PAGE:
We are at the same turning point for our current brick-and-mortar education model. The territorial monopoly of school attendance based on the neighborhood where you live will not be able to compete with up-coming technological advances. During the next decade, as new technologies burst into our classrooms and across school district boundaries, there will be a coincidental emergence of ideological freedom. Like an infant’s umbilical cord, the wires will be cut and Oregon will be required to alter its education model.
This will also happen because of the growing sense of angst over student performance and the age-old financial problems which torment the Department of Education. Everyone is aware that Oregon’s taxpayers cannot keep pace with the unprecedented growth in salary, wages and PERS costs. The gloomy prospects for sustained revenue growth combined with a massive flood of baby boomer retirees means we face a potential catastrophe.
After years of uncontested authority in their monopoly status, the heart and soul of our state’s education system has become weak. Currently, our state is ranked 49th in education and we will spend nearly $14,140 per student, including overhead and administration. That is an enormous amount of money on a per student basis. Yet, for all that money, graduation rates are dismal and below average test results are reeking havoc in the fabric of every community, particularly among the under-privileged.
These are typical conditions setting-up what Thomas Kuhn called a “paradigm shift.” Kuhn proposed that in any given framework an “existing paradigm” resists change while the current paradigm is strong and balanced. There is no need or incentive to look for alternatives as everything makes sense and nothing appears broken. However, as the framework becomes unbalanced (higher costs for lower scores), communities will demand more scrutiny and accountability. Their voices will be heard and this is when the “shift” will occur.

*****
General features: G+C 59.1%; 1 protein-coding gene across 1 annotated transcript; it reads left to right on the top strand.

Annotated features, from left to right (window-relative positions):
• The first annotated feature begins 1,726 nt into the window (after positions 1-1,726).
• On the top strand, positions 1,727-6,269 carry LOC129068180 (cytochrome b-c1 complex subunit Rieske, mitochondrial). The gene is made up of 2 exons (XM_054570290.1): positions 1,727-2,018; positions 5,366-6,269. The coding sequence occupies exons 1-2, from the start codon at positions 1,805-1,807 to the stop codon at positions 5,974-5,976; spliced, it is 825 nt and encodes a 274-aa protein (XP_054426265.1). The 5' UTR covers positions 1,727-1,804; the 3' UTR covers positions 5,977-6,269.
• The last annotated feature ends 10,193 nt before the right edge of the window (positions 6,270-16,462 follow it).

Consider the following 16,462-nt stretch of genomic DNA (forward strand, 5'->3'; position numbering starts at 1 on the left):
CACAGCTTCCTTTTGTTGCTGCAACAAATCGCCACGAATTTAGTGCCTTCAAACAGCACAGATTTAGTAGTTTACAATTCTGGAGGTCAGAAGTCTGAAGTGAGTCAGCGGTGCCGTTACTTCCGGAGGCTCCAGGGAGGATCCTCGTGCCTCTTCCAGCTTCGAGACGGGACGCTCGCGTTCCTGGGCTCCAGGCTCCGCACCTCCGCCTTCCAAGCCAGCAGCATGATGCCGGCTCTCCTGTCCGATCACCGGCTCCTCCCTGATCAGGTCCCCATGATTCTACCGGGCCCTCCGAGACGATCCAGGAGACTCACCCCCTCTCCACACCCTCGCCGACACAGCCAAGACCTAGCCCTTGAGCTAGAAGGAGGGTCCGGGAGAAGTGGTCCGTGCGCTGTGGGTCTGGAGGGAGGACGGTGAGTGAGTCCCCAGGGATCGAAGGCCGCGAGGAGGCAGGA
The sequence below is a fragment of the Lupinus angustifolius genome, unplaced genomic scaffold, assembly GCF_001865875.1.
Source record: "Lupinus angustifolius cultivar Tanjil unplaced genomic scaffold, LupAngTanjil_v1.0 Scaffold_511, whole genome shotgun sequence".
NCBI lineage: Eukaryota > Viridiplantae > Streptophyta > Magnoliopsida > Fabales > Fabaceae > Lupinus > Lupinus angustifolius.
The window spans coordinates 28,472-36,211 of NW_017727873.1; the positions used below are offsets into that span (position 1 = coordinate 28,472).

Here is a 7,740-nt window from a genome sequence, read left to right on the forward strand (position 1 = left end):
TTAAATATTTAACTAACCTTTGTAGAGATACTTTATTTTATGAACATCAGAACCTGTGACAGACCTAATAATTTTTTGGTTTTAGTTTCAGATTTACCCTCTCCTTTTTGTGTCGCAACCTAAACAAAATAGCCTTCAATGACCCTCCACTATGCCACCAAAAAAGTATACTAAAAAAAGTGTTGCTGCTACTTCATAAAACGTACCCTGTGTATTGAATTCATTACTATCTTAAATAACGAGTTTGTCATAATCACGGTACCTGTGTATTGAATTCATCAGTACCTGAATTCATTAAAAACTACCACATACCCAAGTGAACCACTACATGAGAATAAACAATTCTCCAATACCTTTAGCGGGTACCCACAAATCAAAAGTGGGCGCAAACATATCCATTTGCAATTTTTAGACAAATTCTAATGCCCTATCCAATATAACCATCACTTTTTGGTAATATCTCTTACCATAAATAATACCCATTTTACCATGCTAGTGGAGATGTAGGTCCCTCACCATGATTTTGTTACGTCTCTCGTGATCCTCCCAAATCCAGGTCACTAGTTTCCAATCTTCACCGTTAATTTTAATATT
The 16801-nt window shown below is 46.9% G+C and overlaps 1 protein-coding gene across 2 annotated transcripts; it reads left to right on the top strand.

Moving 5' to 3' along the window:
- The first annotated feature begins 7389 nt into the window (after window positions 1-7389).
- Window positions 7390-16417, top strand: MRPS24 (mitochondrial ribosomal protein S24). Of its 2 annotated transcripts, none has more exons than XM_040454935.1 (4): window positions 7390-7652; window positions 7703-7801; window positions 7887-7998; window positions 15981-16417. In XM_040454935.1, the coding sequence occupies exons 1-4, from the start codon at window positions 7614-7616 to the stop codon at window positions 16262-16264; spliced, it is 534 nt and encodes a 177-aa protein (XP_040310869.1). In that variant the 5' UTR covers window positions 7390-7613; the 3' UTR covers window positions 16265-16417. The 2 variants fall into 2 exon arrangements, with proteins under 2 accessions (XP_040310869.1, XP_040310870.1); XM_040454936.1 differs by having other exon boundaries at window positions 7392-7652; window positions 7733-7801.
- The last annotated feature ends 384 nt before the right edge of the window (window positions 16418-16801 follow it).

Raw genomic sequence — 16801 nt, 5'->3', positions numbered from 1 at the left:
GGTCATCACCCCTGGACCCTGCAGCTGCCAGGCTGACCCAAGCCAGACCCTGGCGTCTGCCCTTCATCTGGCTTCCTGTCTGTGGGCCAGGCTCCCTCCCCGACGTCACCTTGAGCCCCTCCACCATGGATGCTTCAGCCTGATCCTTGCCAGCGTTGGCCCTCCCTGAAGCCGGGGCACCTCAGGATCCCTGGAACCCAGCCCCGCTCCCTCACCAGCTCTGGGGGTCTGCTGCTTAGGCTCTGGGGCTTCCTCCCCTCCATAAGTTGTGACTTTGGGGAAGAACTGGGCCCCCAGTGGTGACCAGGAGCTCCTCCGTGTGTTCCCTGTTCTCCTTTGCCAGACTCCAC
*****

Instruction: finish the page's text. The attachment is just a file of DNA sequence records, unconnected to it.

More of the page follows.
As the legislative body looks for solutions they will burden educators with more reporting and performance requirements. Goals will focus more on money over vision, tradition over innovation, form over substance, and certification over performance. These are the telltale signs that the existing paradigm is ripe for transformation.
Technology will be the key. School-choice and long-distance learning will be the agents that spawn the paradigm shift in Oregon’s education model. Then, we will create a more robust educational environment for all Oregonians.
My assessment may be uncomfortable for some and scary for others. But, just as autos, planes and trains replaced the Conestogas there will be gradual, but exciting, changes in our educational paradigm. Just like our pioneer forebears, we need to be courageous enough to embrace the possibilities – for the sake of a brighter future for every Oregon family.
If we don’t stand for rural Oregon values and common-sense – No one will!
The views expressed by authors are their own and not the views of Wallowa County GOP